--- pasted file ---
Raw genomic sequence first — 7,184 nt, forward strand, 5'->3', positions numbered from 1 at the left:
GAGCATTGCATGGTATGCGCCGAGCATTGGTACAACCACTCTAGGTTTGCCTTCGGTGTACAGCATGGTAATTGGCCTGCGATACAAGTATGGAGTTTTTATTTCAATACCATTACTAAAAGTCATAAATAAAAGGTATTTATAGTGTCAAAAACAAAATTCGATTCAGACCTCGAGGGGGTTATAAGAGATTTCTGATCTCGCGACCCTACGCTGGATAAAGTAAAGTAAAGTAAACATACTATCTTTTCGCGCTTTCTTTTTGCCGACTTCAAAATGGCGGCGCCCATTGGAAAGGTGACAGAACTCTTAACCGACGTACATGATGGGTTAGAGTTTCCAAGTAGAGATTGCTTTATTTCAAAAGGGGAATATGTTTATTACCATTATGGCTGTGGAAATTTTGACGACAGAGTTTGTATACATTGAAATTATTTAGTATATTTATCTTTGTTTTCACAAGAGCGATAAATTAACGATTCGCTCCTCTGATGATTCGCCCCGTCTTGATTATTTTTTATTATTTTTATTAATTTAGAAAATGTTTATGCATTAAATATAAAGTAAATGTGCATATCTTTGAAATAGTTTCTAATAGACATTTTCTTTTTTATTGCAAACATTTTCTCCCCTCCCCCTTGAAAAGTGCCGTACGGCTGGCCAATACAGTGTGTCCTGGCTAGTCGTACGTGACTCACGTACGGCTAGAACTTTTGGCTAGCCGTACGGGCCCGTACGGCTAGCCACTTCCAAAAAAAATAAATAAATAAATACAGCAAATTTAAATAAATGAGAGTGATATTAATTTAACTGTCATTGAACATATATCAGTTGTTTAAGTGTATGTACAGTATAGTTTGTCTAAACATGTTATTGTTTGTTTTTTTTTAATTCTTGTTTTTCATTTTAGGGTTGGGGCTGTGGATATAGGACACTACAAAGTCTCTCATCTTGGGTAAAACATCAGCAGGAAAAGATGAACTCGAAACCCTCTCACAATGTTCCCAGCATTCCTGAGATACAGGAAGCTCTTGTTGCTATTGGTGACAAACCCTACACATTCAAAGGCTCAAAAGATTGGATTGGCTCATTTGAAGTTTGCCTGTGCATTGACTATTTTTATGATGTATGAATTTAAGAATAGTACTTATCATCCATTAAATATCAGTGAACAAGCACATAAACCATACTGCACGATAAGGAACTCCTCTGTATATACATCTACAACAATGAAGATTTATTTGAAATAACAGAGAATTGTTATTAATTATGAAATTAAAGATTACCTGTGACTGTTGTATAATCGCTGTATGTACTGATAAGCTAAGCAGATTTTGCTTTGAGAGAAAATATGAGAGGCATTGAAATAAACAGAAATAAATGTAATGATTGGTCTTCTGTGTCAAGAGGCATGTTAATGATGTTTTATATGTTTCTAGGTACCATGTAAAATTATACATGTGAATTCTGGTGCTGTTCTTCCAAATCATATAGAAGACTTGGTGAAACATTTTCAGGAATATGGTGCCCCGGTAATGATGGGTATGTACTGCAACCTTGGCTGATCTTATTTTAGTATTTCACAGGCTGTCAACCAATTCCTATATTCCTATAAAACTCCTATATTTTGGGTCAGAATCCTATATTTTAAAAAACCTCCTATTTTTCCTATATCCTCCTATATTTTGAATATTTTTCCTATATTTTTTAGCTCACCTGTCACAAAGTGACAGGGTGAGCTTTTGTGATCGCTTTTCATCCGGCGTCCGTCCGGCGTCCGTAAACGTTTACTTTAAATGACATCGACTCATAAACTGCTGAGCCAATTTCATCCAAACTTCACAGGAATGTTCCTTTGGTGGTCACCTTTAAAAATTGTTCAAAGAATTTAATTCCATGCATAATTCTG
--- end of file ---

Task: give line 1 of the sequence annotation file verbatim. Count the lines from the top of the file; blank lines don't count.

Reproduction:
Raw genomic sequence first — 7,184 nt, forward strand, 5'->3', positions numbered from 1 at the left: